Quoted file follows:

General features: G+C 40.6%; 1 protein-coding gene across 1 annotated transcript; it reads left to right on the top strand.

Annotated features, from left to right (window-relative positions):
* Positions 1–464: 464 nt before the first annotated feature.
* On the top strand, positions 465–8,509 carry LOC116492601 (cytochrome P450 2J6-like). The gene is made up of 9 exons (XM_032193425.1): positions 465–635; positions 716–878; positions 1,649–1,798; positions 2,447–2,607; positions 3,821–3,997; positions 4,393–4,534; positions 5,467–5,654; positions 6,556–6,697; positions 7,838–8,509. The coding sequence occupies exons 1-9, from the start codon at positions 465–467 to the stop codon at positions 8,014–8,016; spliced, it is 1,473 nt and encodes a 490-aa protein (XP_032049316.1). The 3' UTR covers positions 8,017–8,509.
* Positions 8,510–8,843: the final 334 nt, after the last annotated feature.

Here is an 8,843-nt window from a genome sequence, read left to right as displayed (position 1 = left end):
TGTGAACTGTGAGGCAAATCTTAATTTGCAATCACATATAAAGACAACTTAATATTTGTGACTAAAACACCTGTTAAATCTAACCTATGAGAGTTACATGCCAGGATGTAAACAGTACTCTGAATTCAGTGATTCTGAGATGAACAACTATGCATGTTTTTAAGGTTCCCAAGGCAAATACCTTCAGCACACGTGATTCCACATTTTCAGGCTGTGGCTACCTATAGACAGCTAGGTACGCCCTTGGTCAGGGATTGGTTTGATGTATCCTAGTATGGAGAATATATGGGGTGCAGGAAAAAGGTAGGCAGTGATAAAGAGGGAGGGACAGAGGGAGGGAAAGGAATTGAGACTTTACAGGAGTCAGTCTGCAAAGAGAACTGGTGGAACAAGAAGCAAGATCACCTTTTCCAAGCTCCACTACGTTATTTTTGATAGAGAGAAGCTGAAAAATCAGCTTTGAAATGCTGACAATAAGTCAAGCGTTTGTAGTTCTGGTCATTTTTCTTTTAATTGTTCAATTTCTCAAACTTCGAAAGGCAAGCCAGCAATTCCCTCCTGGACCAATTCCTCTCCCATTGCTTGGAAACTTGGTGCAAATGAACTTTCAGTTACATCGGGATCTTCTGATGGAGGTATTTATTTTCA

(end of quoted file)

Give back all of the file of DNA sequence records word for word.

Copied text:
General features: G+C 40.6%; 1 protein-coding gene across 1 annotated transcript; it reads left to right on the top strand.

Annotated features, from left to right (window-relative positions):
* Positions 1–464: 464 nt before the first annotated feature.
* On the top strand, positions 465–8,509 carry LOC116492601 (cytochrome P450 2J6-like). The gene is made up of 9 exons (XM_032193425.1): positions 465–635; positions 716–878; positions 1,649–1,798; positions 2,447–2,607; positions 3,821–3,997; positions 4,393–4,534; positions 5,467–5,654; positions 6,556–6,697; positions 7,838–8,509. The coding sequence occupies exons 1-9, from the start codon at positions 465–467 to the stop codon at positions 8,014–8,016; spliced, it is 1,473 nt and encodes a 490-aa protein (XP_032049316.1). The 3' UTR covers positions 8,017–8,509.
* Positions 8,510–8,843: the final 334 nt, after the last annotated feature.

Here is an 8,843-nt window from a genome sequence, read left to right as displayed (position 1 = left end):
TGTGAACTGTGAGGCAAATCTTAATTTGCAATCACATATAAAGACAACTTAATATTTGTGACTAAAACACCTGTTAAATCTAACCTATGAGAGTTACATGCCAGGATGTAAACAGTACTCTGAATTCAGTGATTCTGAGATGAACAACTATGCATGTTTTTAAGGTTCCCAAGGCAAATACCTTCAGCACACGTGATTCCACATTTTCAGGCTGTGGCTACCTATAGACAGCTAGGTACGCCCTTGGTCAGGGATTGGTTTGATGTATCCTAGTATGGAGAATATATGGGGTGCAGGAAAAAGGTAGGCAGTGATAAAGAGGGAGGGACAGAGGGAGGGAAAGGAATTGAGACTTTACAGGAGTCAGTCTGCAAAGAGAACTGGTGGAACAAGAAGCAAGATCACCTTTTCCAAGCTCCACTACGTTATTTTTGATAGAGAGAAGCTGAAAAATCAGCTTTGAAATGCTGACAATAAGTCAAGCGTTTGTAGTTCTGGTCATTTTTCTTTTAATTGTTCAATTTCTCAAACTTCGAAAGGCAAGCCAGCAATTCCCTCCTGGACCAATTCCTCTCCCATTGCTTGGAAACTTGGTGCAAATGAACTTTCAGTTACATCGGGATCTTCTGATGGAGGTATTTATTTTCA